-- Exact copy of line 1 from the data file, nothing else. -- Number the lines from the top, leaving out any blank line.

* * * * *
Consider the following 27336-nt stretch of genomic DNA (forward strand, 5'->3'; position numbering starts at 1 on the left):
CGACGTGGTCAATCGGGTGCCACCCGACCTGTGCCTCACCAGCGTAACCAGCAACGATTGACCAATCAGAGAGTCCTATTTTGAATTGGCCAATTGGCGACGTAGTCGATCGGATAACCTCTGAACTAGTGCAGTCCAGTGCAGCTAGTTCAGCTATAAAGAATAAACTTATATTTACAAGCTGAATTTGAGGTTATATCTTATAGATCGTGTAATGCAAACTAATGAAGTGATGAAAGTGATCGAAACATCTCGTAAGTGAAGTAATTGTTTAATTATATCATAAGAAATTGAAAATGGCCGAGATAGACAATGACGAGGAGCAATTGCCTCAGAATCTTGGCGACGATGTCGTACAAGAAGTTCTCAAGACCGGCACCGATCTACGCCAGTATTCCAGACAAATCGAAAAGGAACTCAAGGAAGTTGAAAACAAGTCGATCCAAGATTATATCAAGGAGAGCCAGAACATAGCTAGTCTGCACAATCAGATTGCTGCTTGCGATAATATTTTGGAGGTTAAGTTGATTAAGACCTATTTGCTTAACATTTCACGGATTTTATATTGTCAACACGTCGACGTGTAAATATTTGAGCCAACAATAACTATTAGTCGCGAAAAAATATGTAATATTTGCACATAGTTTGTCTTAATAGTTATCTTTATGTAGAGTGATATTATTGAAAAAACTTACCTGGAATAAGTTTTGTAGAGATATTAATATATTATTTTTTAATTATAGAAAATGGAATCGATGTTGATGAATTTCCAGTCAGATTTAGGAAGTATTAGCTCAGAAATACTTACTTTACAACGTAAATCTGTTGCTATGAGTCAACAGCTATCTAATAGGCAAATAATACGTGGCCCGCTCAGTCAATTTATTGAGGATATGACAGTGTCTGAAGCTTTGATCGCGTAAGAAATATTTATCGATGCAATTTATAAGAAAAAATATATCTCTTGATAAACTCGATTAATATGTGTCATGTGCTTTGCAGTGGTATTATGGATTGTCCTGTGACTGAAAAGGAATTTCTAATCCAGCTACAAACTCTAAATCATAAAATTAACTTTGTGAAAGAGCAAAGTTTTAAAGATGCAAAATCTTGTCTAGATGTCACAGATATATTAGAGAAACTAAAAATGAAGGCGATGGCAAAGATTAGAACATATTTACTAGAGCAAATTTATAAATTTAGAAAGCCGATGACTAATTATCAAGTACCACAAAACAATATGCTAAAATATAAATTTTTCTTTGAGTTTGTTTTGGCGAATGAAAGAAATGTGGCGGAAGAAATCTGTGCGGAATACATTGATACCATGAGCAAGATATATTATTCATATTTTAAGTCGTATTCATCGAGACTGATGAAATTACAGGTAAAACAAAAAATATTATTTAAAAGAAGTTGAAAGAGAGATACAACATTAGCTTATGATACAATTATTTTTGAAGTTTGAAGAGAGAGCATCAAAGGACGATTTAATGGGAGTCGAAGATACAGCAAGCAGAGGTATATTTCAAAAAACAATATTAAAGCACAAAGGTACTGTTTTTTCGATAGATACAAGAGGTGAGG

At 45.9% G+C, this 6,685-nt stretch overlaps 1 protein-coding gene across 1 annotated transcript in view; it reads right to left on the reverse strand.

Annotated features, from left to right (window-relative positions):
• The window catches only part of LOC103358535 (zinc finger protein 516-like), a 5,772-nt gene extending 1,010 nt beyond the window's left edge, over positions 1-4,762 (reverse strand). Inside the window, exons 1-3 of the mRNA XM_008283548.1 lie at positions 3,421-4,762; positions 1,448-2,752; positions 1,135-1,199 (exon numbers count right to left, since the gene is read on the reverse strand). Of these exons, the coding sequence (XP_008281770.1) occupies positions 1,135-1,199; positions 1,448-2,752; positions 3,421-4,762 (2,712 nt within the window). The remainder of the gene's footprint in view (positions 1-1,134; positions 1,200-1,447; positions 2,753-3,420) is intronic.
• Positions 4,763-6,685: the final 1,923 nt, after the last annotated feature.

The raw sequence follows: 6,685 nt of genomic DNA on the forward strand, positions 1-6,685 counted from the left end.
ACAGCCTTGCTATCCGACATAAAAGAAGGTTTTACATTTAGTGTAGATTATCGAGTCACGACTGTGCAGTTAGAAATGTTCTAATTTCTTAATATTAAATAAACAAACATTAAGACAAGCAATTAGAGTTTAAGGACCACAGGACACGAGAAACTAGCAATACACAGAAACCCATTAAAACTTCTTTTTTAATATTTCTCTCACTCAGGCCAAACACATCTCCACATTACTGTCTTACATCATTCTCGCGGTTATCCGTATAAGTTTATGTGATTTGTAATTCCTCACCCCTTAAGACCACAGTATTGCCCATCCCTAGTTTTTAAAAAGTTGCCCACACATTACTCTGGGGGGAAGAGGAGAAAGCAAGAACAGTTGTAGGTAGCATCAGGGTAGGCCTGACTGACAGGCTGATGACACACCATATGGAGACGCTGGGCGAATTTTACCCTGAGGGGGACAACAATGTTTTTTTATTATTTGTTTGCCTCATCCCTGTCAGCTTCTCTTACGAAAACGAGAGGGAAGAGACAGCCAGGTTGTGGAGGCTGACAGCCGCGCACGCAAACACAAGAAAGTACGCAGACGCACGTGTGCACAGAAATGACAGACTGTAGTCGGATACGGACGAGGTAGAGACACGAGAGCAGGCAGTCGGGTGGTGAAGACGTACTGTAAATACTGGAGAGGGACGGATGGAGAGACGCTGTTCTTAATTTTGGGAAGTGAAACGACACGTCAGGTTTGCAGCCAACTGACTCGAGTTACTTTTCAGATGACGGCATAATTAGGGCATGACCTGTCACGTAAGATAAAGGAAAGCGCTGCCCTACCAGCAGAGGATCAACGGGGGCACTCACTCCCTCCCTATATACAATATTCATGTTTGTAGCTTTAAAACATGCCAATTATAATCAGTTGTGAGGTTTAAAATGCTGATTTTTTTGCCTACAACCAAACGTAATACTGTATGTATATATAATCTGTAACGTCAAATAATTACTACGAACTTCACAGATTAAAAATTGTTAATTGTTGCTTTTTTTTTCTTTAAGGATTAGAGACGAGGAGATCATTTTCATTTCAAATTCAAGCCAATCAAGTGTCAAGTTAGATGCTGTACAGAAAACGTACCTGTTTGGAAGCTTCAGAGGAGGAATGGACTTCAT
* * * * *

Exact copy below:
Consider the following 27336-nt stretch of genomic DNA (forward strand, 5'->3'; position numbering starts at 1 on the left):